Winning formula boosts interest in math, science for Junction kids
Other contraptions shook as though they were being filmed in a wind tunnel for a Jell-O commercial, but Cheyenne Fortin’s toothpick-and-marshmallow structure held together as though made of structural steel subjected to a gentle breeze.
“Eighteen, nineteen, twenty!” called out Skyler Ogden as he cranked up the shake on the earthquake machine on which Cheyenne’s structure sat, defying the machine’s power to rattle loose the toothpicks from the marshmallows that comprised the structure. “I’m only going to 21.”
Cheyenne, 10, was disappointed. She figured her design could stand up to a 23, as in 23 percent of full power for the vacuum pump that Ogden converted into the power source that shook, rattled and rolled most every other structure into limp, broken and battered piles of wood and goo.
Turns out Cheyenne did it by eye.
“I’m not the kind of person who likes to plan before I do something,” she told Reese Merrell, team leader for the John McConnell Math and Science Center of Western Colorado’s fellowship program underwritten by the University of Colorado.
Merrell and Ogden are part of a team of fellows who lead classes at the math and science center, as well as at Grand Valley schools, such as the after-hours class they conducted with Cheyenne and nine other students at Clifton Elementary School last week.
Much like Cheyenne, it turns out the center is onto something perhaps not quite obvious to the untrained eye.
The average math and science scores of 15-year-olds in the United States were lower than the average scores of same-aged students in 16 other developed countries, according to The National Center for Education Statistics. And the National Defense Industry Association called the trend an “alarming fact.”
The association also grumbled, “The U.S. defense and homeland security industries face challenges in filling some of the best and most critical technical jobs in our country because the U.S. is not producing enough graduates trained in science, technology, engineering and mathematics who qualify for security clearances.”
If the recent experience of the math and science center is any measure, though, there’s something Newtonian going on, as in an equal and opposite reaction, against the doom-and-gloom talk.
“As soon as I put ‘engineering’ in the name, we’re full,” Teri Coons, executive director of the math and science center, said of the center’s programs.
Thus, the center has a range of offerings, such as the “Imagineers” program for first- and second-graders, “Wild for Engineering” for third through fifth grades, and “Engineering for the Earth,” which is aimed at exploring alternative energy sources.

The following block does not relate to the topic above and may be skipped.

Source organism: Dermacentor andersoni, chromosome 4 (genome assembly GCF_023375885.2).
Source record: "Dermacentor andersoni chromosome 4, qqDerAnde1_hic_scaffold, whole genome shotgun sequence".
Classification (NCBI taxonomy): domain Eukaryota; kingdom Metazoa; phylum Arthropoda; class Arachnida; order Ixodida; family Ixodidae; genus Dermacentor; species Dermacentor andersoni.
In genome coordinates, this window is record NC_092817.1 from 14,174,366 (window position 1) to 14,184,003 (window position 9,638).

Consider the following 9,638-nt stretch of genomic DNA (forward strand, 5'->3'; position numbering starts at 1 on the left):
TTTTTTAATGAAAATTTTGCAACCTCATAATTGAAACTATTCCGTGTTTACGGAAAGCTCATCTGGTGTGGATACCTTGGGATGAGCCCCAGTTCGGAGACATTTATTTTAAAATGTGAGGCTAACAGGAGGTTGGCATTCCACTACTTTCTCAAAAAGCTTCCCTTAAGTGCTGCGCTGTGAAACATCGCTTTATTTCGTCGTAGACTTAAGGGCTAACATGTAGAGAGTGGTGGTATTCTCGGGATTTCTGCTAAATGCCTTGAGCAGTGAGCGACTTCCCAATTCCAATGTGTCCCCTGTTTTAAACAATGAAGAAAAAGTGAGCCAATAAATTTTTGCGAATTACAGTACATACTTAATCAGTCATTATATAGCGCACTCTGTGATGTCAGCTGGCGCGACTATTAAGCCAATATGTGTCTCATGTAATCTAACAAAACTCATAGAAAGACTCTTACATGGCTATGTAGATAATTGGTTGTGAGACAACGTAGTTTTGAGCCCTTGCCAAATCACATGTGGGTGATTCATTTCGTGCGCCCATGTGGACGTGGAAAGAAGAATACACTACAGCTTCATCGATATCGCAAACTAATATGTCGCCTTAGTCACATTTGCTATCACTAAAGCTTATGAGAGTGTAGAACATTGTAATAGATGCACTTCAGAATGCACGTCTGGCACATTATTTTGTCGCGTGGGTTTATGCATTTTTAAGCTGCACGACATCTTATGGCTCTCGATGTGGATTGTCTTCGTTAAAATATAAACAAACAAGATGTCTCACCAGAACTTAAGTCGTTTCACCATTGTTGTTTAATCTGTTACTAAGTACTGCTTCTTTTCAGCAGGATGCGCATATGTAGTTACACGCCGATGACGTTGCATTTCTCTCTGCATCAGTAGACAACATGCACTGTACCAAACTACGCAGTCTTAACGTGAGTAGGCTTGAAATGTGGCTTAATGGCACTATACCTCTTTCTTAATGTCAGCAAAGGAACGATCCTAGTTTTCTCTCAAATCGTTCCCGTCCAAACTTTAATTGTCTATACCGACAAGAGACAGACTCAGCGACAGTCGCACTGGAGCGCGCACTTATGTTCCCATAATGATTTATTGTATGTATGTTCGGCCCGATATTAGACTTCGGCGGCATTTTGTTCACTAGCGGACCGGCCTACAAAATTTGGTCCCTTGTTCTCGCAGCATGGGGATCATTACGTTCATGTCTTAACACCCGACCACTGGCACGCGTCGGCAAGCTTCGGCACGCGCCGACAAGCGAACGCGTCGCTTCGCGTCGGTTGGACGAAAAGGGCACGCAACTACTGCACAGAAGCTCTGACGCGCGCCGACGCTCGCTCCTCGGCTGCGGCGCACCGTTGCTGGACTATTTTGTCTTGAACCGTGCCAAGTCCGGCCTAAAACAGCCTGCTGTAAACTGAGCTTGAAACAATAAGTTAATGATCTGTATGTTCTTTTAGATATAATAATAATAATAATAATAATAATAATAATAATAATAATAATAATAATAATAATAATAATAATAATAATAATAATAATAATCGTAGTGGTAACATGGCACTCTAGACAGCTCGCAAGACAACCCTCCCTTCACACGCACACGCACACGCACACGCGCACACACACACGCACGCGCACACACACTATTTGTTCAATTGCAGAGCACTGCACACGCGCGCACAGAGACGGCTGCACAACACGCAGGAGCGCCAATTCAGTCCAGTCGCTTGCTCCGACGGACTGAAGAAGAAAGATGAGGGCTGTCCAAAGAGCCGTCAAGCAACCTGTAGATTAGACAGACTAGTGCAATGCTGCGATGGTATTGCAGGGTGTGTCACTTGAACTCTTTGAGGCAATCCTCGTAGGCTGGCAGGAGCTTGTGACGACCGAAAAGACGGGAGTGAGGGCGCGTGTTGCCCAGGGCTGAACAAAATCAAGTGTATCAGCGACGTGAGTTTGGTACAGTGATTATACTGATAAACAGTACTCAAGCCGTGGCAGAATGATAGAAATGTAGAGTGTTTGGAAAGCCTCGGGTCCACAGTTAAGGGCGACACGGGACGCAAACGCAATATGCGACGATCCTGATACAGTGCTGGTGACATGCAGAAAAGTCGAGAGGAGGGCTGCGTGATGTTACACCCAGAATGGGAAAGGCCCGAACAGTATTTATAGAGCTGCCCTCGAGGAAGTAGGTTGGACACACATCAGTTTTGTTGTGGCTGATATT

The center, with the help of the University of Colorado, which funds the fellowships of Merrell and Ogden and others, has put on a variety of after-school, weekend and summer activities that have captured the interest of parents and students alike.
And the interest is far from limited to Grand Valley’s top-performing schools.
Clifton Elementary, where Cheyenne and her half-sister, Shannon, attend classes, was required to draw up an improvement plan for the school because of low test scores. Merrell, Ogden and other fellows in the program conduct two consecutive after-school programs there for budding engineers looking to build quake-defying structures.
The center’s outreach has gone well enough that Coons is looking to grow the program that began with CU and expanded to include Mesa State College.
“We’ve been so successful, thanks to their support,” Coons said.
The math and science center last week demonstrated fund-raising heft when it garnered a $125,000 grant from Chevron for a program in which middle and high school students in Mesa County can take part in a project studying new energy technologies.
Coons said she will be seeking help from foundations, businesses and individual donors to broaden its base of support beyond the institutions of higher education for the center’s outreach to schoolchildren in western Colorado.
The math and science center, helped along by the CU program, is coming of age, said John “Arch” Archuleta, a CU grad and retired engineer who pushed for the establishment a CU engineering program at Mesa State.
“Part of it is a sign of the times,” Archuleta said. “Guess who’s not looking for jobs these days. Engineers are employed.”
That’s not lost on moms and dads, said Merrell as she prepared for a second after-school class of students at Clifton Elementary.
When it comes to math, science and technology, Merrell said, “Parents want to start their kids early.”